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By the way, OT, I have figured out how to add an "e-mail me" function to my blog. It is quite easy.

For [1.] a small consulting fee - or [2.] a public admission that I am completely totally and unequivocally correct on Social Security above, I'll be glad to help you put one in.

I'd guess [2.] is too high a price, right??

one-dimensional man said...

I thought you 'culture of life' types were all about erring on the side of caution?

Or does that only apply to severly brain dammaged people, and not the entire world in general?

(rinse and repeat with terrorism - ie, if there is a good chance that a terrorist attack might occur - though we can't prove it, are we not wise to take precautions against it?)

RFTR said...

I think the loss to the economy is going to squeeze out and cause a lot more people to suffer on an overreaction than environmental changes (that we might have control over) will.

Richard said...

OK, Brian.

So your assumption is that the changes in the environment are beyond any human control. Also you don't what the short-term profits of business to suffer from any reasonable efforts to control environmental change.

Why didn't you say so?

I disagree with you. I think that men can obtain an understanding of climatolical change and avoid the worst sides of it. You simply think it is beyond human undersanding, so why try to avoid the possible disastor?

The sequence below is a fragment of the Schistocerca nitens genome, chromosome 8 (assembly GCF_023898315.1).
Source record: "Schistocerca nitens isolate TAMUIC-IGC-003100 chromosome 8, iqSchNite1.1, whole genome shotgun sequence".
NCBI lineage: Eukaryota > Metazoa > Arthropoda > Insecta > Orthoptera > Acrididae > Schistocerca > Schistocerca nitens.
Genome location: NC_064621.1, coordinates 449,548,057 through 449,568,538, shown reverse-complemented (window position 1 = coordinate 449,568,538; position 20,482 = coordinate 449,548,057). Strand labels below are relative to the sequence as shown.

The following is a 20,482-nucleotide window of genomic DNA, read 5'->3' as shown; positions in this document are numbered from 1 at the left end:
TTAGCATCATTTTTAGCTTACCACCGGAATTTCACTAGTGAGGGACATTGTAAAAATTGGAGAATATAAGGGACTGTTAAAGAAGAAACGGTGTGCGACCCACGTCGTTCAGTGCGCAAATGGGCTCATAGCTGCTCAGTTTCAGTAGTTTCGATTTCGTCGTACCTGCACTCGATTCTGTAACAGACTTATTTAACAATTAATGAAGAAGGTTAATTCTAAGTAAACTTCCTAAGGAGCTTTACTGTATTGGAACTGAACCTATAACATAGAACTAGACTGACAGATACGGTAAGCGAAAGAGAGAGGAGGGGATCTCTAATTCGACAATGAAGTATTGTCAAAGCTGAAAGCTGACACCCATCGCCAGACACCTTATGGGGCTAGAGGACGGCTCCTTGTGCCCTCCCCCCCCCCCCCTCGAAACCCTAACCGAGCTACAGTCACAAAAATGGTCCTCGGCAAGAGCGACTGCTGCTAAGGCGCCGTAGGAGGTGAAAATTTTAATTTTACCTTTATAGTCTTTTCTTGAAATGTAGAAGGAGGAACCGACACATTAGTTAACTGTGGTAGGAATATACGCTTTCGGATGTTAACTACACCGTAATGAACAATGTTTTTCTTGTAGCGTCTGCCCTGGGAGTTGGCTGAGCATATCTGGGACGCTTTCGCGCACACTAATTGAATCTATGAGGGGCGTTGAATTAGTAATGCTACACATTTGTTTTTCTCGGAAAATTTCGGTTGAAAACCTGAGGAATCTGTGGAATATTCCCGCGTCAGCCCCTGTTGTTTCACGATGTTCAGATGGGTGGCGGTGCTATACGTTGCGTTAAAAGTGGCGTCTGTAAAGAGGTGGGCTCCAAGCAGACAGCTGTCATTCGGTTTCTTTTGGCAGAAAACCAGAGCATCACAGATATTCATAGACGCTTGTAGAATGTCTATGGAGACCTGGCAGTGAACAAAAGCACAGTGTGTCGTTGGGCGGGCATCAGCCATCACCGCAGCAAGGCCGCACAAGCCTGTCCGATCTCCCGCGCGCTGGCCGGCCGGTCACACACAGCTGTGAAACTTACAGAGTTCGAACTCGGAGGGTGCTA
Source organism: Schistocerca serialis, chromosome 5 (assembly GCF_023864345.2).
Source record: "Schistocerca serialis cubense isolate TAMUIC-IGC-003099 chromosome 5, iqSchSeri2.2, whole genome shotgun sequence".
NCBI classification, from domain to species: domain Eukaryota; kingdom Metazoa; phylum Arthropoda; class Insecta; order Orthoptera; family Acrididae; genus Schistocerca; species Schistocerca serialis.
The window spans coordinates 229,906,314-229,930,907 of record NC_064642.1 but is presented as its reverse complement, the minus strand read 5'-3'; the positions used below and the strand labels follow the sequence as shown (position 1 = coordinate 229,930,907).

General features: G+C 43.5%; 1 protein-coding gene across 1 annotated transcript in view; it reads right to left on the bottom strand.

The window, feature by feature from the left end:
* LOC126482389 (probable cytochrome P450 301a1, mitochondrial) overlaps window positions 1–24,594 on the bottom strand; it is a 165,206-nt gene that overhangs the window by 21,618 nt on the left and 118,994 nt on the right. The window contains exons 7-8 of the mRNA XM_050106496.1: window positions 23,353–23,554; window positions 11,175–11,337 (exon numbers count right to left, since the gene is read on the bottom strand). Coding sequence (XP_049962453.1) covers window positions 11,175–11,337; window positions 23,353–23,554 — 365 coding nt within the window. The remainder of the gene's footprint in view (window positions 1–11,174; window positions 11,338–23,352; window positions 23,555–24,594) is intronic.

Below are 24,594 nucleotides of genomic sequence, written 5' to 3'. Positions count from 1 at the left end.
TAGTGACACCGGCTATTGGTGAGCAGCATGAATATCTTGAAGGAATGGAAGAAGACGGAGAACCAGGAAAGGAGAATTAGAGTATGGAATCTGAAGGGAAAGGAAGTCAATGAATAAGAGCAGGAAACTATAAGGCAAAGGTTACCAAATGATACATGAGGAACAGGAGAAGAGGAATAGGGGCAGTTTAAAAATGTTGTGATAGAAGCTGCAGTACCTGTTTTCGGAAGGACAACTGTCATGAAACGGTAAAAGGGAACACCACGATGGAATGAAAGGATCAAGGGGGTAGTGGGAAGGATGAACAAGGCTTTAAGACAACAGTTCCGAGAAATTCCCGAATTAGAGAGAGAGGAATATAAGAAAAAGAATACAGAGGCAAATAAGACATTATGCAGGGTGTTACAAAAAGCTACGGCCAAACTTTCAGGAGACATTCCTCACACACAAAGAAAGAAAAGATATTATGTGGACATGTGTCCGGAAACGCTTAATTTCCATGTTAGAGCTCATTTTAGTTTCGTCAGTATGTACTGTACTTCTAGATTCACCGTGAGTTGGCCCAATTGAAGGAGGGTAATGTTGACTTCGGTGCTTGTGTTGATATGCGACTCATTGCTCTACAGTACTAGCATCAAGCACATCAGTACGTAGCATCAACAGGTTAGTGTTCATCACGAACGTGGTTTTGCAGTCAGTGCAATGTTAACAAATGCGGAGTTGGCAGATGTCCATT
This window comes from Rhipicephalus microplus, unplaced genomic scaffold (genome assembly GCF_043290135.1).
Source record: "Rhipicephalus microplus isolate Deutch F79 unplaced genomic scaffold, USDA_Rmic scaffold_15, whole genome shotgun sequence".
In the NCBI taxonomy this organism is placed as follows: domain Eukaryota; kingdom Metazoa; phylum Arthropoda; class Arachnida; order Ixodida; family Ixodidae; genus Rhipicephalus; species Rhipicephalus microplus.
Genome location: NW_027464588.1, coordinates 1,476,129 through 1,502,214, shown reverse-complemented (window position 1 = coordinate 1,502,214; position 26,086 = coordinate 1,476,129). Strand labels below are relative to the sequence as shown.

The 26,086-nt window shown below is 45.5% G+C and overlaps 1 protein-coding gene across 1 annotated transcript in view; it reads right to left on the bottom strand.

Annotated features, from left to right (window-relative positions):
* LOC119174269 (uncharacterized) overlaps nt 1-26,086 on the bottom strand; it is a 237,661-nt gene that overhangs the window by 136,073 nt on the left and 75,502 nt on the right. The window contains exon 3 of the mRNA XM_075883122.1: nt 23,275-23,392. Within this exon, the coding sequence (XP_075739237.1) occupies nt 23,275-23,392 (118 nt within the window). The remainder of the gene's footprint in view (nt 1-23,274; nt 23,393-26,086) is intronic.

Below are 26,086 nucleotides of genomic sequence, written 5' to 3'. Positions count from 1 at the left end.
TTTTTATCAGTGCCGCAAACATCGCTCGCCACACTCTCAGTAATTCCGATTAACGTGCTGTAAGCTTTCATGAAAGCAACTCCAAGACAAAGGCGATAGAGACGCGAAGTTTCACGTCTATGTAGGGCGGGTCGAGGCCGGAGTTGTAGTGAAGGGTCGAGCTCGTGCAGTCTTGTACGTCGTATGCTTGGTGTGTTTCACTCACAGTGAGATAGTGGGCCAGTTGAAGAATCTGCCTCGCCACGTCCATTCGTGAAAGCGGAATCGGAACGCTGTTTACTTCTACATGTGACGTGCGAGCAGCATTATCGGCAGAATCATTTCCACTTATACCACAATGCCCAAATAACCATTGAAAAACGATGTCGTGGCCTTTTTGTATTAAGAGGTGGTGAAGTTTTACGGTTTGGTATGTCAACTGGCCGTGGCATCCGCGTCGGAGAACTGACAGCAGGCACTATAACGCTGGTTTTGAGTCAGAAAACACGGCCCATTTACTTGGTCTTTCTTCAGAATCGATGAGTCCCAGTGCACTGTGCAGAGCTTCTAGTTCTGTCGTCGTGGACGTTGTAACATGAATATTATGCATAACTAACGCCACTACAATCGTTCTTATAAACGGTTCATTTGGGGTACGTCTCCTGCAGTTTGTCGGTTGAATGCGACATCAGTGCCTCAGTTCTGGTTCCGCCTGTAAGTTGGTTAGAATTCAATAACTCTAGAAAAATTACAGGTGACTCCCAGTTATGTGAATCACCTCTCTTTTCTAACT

I guess you will be praying to your god to save you from the likely coming disastor, right?

I'll be trying to understant it, measure it, and avoid the worst sides of it. I'll especially be stopping the actions of those around me who are adding to the problem.

What I won't be doing is putting my head in the sand and avoiding thinking about the problem.

Brian said...

Brian:

I fear you've made a serious mistake. By which I mean, of course, that you chose to respond to the forced analogy between climate science (which studies and purports to make predictions about a system of nearly infinite complexity) and social security (the problems with which can be described with simple algebra).

It's hard to imagine a worse prototype for climate policy than social security policy, of course; the two have essentially nothing in common. You might've saved yourself a lot of trouble if you'd just pointed that out and moved on ;-)

Others:

Please note that I'm not the (tasetfully named) proprietor of this blog.